Most of the time when you aren’t old enough to make your own decisions, they are made for you by your parents. How they choose to live their life very much reflects yours, and sometimes you have to chose to respect that and go with the flow. There must be a point in your life when you chose to stop that and make your own life decisions, because at the end, it is your life. People of course love the idea of being of mixed race and love the cultural differences, but there are some cons to it as well. They struggle with the concept of identity and truth in oneself. Who are you? What makes you the way you are? Why did you choose to be like this? Was it your choice or was this choice made for you? Is it because of who and where you grew up or the way you were raised to live? All of these questions are constantly asked throughout your life, and even you don’t know the right answers to them as you struggle to understand the whole concept of identity along the way.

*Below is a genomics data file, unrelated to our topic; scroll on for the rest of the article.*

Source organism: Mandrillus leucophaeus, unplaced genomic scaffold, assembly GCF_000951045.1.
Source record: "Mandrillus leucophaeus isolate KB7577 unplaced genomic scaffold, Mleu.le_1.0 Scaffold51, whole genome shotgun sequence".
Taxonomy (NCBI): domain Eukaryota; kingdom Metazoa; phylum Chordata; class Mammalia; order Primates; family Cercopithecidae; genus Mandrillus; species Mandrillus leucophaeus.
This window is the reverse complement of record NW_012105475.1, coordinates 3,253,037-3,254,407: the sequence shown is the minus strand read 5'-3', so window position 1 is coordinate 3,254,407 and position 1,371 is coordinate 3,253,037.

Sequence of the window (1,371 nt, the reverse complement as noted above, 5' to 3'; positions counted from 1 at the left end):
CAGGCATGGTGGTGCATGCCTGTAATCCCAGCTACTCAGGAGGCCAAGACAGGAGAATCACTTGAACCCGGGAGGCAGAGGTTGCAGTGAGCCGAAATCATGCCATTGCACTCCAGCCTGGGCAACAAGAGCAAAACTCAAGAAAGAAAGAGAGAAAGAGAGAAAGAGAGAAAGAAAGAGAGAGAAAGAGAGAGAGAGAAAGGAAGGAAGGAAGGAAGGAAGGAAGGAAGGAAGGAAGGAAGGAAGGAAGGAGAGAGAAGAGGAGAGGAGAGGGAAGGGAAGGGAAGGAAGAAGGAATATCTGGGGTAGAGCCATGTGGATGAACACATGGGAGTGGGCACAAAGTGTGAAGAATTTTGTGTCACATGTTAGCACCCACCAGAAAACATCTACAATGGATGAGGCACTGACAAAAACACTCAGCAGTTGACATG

It is very confusing when you are a of mixed race heritage to identify yourself when you have both sides of your family from different races, and that was what Toomer struggled with the most. ‘For Jean to grow up in a house with a grandfather who had been the only black governor of any state in the Union…In Washington Toomer lived in a white neighborhood but attended the all-black Garnet Elementary School…When his mother remarried in 1906, the family moved to New Rochelle, New York, where they lived in a white neighborhood and he attended an all-white school. Toomer returned to Washington in 1909, following the death of his mother, and attended the all-black Dunbar High School” (Jones). This really shows how much he was conflicted with his race tremendously. Having to have experienced both sides of your mixed race heritage especially in the public, takes a toll and makes you realize what you want and what you don’t want. Going back and forth from all white schools to all black schools, messes with you especially when your young and still trying to find yourself.